Ford Escape? Looks like a Ford Kuga?
Well spotted. It’s called the Escape in the US, but this car will be the new 2013 Kuga too. It’s all part of the company’s One Ford policy that calls for as much product sharing around the world as possible. It might look like a subtle update for the European market, but it’s a huge update for the US market. The last Escape was introduced in 2008 and is almost 80s Volvo-esque in its boxy design. It’s still popular though, with over 25,000 sold each month in the US. So the new car has plenty to do saleswise in the US and the UK.
So what are the main differences between this and the current Kuga?
Apart from the revised looks, this new car is lower, narrower and longer than the current car. The wheelbase remains the same. There’s more interior space, particularly in the second row and rear. And the quality of the interior has taken a step up.
Sounds good. It needs more room in the back. Any other new bits?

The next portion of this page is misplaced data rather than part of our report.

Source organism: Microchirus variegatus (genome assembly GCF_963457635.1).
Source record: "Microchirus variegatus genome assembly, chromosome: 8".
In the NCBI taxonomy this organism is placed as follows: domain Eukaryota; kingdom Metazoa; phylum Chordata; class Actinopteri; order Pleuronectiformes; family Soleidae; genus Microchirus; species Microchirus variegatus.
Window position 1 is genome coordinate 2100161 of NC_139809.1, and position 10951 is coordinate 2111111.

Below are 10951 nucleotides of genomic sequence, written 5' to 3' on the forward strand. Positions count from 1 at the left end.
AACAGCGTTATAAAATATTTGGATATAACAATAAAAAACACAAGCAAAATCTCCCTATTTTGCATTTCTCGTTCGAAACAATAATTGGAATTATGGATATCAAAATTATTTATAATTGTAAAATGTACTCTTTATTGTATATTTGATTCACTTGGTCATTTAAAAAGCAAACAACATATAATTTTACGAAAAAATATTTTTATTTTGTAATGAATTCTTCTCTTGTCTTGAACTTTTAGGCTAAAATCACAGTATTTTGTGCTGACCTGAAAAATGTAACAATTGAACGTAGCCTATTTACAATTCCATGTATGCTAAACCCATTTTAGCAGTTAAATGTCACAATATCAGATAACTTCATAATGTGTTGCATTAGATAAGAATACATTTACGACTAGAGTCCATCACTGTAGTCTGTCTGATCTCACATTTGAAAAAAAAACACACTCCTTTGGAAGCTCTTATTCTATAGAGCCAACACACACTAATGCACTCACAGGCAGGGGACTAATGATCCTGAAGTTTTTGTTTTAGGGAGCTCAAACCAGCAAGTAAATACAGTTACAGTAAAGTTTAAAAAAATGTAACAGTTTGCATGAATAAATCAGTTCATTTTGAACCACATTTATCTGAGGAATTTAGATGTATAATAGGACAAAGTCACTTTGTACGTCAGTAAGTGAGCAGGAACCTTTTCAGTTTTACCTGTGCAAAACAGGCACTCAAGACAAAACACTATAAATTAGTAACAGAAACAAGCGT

A few. There’s the clever rear door opener. You just have to swipe your foot under the tailgate and, as long as you have the key fob in your pocket, the rear door opens. Also works to close it too when you’ve got your hands full. There’s also an automatic parking system which was less successful on the pre-production car we drove. Out of six attempts it parked the car successfully, ie parallel to the kerb, twice. The other four times it ended up facing into the road.
Probably won’t bother with that, then. What about the engines?
No, we wouldn’t either unless it gets much better quickly. As for the engines, there will be the trusty 2.0-litre turbodiesel from the current Kuga with a few tweaks. Plus a new 1.6-litre Ecoboost petrol unit. We haven’t tried the latter but know that the diesel is a great motor, so think that’ll probably still be the one to go for.
And how does it drive?
Very well. It now feels more like a mini MPV than a small SUV. It’s lost some of the Kuga’s friskiness, but none of its control. The wind noise is less than on the current Kuga, too. The central info screen feels a little far away from your fingertips, but voice control works well enough to make that not an issue. We didn’t event try taking our 4WD test car off-road – and suggest that it might be wise to leave it that way. Unless we lived in an area with bad weather we’d opt for the 2WD. Lighter, cheaper and better.
Should I buy one then?
If you want a small SUV with MPV style flexibility and a first class cabin, yes. There will be cheaper alternatives but few better ones.
$36,000 (as tested in top Titanium 2.0-litre AWD trim)
2,000cc, 4cyl, AWD, 240bhp, 270lb-ft, 26mpg, CO2 n/a, 0-60mph (est) 7.5secs, 120mph (est), 1590kg